between IPv4 and IPv6 -- that could be helpful to know before we go into
the discussion of address/prefix/interface format.  Perhaps "achieving
an explicit indication of IPv6 or IPv4 by the tag number"?

Section 3.1.3

   When applied to an array that starts with a byte string, which stands
   for an IP address, followed by an unsigned integer giving the bit
   length of a prefix built out of the first "length" bits of the
   address, they represent information that is commonly used to specify
   both the network prefix and the IP address of an interface.

We say "full-length" down in §3.2 and 3.3 (and in the CDDL), but should
we perhaps also say here that this byte string need to be the "natural
length" or "full length" for the IP address family in question?

Section 5

   unused_bits = (-prefix_length_in_bits) & 7;
   if (length_in_bytes > 0)
     address_bytes[length_in_bytes - 1] &= (0xFF << unused_bits);

This looks like it's trying to be C, and the XML agrees.  I think it
only has the desired effect when two's-complement representation for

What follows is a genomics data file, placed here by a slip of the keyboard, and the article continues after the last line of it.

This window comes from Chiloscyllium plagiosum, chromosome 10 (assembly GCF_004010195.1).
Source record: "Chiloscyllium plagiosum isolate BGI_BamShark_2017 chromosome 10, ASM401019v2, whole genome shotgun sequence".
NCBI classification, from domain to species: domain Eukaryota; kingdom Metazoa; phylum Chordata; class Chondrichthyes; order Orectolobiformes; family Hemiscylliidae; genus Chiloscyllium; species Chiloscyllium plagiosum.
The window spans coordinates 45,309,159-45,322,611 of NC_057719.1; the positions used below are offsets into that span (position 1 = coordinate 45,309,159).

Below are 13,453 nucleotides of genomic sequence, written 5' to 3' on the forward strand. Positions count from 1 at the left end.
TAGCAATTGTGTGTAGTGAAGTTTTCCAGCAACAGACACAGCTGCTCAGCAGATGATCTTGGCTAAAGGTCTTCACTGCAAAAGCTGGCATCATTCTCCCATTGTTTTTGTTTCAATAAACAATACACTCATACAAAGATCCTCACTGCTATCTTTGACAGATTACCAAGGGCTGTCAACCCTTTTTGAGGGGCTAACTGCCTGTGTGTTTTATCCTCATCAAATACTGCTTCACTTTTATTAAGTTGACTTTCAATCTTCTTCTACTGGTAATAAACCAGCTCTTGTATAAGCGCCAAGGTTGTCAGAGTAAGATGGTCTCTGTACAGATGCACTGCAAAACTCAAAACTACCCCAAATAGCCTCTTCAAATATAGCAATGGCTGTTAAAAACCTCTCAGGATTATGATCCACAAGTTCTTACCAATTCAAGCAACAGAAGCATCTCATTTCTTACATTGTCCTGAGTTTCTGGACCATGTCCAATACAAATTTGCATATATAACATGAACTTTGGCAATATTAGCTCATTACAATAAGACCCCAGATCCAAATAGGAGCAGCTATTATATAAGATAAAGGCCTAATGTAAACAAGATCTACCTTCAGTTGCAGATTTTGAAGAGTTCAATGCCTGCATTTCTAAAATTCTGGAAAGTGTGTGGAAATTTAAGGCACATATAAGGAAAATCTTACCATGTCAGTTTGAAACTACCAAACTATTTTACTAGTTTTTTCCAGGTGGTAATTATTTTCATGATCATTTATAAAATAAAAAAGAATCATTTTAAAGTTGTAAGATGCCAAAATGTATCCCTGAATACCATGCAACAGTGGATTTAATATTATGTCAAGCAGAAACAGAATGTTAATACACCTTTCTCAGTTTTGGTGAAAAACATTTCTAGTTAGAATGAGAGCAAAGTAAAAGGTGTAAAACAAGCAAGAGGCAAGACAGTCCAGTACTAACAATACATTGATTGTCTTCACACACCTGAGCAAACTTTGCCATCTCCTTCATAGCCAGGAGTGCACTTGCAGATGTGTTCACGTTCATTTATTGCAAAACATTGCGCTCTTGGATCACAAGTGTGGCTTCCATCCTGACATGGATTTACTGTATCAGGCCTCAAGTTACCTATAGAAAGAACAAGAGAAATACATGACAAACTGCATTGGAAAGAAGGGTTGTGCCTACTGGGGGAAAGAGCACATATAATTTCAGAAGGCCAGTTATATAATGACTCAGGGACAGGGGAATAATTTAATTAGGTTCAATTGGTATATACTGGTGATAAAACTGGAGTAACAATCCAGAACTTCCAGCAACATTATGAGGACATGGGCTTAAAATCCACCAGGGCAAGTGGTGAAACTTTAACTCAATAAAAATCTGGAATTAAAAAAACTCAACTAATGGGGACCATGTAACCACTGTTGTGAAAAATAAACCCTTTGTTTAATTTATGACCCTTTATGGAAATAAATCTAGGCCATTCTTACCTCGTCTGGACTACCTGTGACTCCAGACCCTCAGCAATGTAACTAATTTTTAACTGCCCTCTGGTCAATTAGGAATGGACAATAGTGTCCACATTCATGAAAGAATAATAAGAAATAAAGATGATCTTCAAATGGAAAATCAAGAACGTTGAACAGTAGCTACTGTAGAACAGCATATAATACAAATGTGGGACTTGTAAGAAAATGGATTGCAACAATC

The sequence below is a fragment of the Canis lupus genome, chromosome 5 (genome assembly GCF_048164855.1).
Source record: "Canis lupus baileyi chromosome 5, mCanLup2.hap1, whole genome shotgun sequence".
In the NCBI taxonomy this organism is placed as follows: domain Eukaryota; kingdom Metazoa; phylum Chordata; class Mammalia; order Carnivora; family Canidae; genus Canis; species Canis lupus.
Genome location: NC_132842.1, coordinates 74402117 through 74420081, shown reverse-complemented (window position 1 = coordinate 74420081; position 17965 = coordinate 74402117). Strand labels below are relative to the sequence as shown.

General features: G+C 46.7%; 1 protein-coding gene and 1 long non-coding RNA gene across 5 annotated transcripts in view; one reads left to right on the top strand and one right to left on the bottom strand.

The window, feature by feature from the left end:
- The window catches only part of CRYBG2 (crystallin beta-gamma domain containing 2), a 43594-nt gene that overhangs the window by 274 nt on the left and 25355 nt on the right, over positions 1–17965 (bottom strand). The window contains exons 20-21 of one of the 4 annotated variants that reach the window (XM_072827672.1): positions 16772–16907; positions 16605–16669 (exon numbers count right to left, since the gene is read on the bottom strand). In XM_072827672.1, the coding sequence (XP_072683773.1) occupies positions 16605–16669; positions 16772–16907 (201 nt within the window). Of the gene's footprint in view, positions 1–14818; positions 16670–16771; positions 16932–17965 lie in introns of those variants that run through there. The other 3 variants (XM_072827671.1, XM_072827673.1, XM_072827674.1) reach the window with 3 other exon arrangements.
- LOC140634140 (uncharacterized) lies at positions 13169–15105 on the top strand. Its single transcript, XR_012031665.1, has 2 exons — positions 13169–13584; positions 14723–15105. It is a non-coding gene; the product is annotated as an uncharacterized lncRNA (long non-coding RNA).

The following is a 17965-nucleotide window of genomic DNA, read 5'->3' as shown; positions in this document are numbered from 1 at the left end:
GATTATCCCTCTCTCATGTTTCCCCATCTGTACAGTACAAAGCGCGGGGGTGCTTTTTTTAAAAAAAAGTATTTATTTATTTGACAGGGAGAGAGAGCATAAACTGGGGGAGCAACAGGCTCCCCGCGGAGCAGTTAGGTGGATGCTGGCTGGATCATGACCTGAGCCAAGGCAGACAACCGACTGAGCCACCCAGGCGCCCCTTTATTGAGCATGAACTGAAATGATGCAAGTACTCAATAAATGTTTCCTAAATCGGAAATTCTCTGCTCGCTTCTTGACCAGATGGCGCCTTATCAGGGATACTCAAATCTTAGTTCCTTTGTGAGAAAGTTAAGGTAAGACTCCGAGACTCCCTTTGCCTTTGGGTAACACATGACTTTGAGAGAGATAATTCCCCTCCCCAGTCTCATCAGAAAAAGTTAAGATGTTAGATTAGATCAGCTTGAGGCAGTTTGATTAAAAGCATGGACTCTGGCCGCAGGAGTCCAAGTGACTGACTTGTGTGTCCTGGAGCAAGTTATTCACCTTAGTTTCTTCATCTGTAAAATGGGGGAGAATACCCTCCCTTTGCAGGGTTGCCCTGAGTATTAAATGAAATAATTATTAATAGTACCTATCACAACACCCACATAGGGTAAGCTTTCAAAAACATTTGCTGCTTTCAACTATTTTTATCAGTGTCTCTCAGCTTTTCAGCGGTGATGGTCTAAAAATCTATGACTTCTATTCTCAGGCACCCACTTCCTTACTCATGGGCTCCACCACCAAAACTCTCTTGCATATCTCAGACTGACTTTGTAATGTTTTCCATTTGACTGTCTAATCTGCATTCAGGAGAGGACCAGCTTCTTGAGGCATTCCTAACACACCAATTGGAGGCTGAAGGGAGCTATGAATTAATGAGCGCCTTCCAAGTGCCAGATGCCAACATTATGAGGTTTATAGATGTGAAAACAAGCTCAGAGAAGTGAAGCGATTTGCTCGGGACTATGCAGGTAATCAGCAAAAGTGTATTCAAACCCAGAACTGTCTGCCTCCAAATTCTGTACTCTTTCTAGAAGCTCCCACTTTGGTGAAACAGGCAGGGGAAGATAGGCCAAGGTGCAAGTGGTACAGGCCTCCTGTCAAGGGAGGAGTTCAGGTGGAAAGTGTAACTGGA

signed integers is used, though (this is not guaranteed by C through at
least C11, though I have not been closely tracking whether the proposal
to make C and C++ two's-complement-only has been adopted), and suggest
reformulating to something like:

   unused_bits = (8 - (prefix_length_in_bits & 7)) % 8;

(This would be DISCUSS level if it was the only specification for the
behavior, but since it is "or simply", it seems more illustrative in
intent.)

NITS

Section 3.2

   54([h'20010db81234DEEDBEEFCAFEFACEFEED', 56])

DEADBEEF (rather than DEEDBEEF) is in somewhat common usage as a pattern
for indicating "tainted" memory in various sanitizer codes...

Section 5

   A particularly paranoid decoder could examine the lower non-relevant
   bits to determine if they are non-zero, and reject the prefix.  This

This would have to be done before the clearing done by the previous
snippet, of course...
Martin Vigoureux Former IESG member
No Objection
No Objection (for -10)